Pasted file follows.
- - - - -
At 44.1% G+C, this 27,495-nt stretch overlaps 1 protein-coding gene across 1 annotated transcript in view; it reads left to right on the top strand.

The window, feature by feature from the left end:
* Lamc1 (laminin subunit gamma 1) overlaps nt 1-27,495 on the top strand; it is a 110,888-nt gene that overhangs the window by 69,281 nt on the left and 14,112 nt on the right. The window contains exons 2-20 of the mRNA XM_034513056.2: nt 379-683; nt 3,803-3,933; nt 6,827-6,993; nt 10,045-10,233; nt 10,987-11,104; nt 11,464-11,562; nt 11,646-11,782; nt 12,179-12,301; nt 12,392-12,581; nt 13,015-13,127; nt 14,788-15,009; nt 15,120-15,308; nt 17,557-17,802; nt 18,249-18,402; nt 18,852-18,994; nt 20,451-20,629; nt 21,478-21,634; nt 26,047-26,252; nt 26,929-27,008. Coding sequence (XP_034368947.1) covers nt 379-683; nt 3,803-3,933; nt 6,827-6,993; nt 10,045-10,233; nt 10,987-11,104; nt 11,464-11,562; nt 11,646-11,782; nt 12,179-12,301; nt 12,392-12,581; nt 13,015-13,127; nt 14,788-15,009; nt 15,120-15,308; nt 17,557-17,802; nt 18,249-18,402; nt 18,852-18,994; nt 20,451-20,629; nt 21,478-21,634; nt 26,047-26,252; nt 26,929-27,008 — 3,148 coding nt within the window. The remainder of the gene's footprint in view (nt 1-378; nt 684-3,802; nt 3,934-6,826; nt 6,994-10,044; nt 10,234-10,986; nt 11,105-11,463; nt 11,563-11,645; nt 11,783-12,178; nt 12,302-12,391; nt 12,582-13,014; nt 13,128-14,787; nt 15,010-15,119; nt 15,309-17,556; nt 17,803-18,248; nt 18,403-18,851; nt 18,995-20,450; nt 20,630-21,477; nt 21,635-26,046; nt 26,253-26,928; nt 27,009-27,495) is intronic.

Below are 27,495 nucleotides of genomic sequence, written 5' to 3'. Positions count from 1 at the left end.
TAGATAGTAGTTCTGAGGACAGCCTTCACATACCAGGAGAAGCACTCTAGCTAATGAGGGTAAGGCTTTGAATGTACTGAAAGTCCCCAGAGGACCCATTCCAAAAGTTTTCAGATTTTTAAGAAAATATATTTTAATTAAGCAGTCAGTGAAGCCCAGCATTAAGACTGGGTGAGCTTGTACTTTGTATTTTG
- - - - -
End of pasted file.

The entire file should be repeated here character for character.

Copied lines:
At 44.1% G+C, this 27,495-nt stretch overlaps 1 protein-coding gene across 1 annotated transcript in view; it reads left to right on the top strand.

The window, feature by feature from the left end:
* Lamc1 (laminin subunit gamma 1) overlaps nt 1-27,495 on the top strand; it is a 110,888-nt gene that overhangs the window by 69,281 nt on the left and 14,112 nt on the right. The window contains exons 2-20 of the mRNA XM_034513056.2: nt 379-683; nt 3,803-3,933; nt 6,827-6,993; nt 10,045-10,233; nt 10,987-11,104; nt 11,464-11,562; nt 11,646-11,782; nt 12,179-12,301; nt 12,392-12,581; nt 13,015-13,127; nt 14,788-15,009; nt 15,120-15,308; nt 17,557-17,802; nt 18,249-18,402; nt 18,852-18,994; nt 20,451-20,629; nt 21,478-21,634; nt 26,047-26,252; nt 26,929-27,008. Coding sequence (XP_034368947.1) covers nt 379-683; nt 3,803-3,933; nt 6,827-6,993; nt 10,045-10,233; nt 10,987-11,104; nt 11,464-11,562; nt 11,646-11,782; nt 12,179-12,301; nt 12,392-12,581; nt 13,015-13,127; nt 14,788-15,009; nt 15,120-15,308; nt 17,557-17,802; nt 18,249-18,402; nt 18,852-18,994; nt 20,451-20,629; nt 21,478-21,634; nt 26,047-26,252; nt 26,929-27,008 — 3,148 coding nt within the window. The remainder of the gene's footprint in view (nt 1-378; nt 684-3,802; nt 3,934-6,826; nt 6,994-10,044; nt 10,234-10,986; nt 11,105-11,463; nt 11,563-11,645; nt 11,783-12,178; nt 12,302-12,391; nt 12,582-13,014; nt 13,128-14,787; nt 15,010-15,119; nt 15,309-17,556; nt 17,803-18,248; nt 18,403-18,851; nt 18,995-20,450; nt 20,630-21,477; nt 21,635-26,046; nt 26,253-26,928; nt 27,009-27,495) is intronic.

Below are 27,495 nucleotides of genomic sequence, written 5' to 3'. Positions count from 1 at the left end.
TAGATAGTAGTTCTGAGGACAGCCTTCACATACCAGGAGAAGCACTCTAGCTAATGAGGGTAAGGCTTTGAATGTACTGAAAGTCCCCAGAGGACCCATTCCAAAAGTTTTCAGATTTTTAAGAAAATATATTTTAATTAAGCAGTCAGTGAAGCCCAGCATTAAGACTGGGTGAGCTTGTACTTTGTATTTTG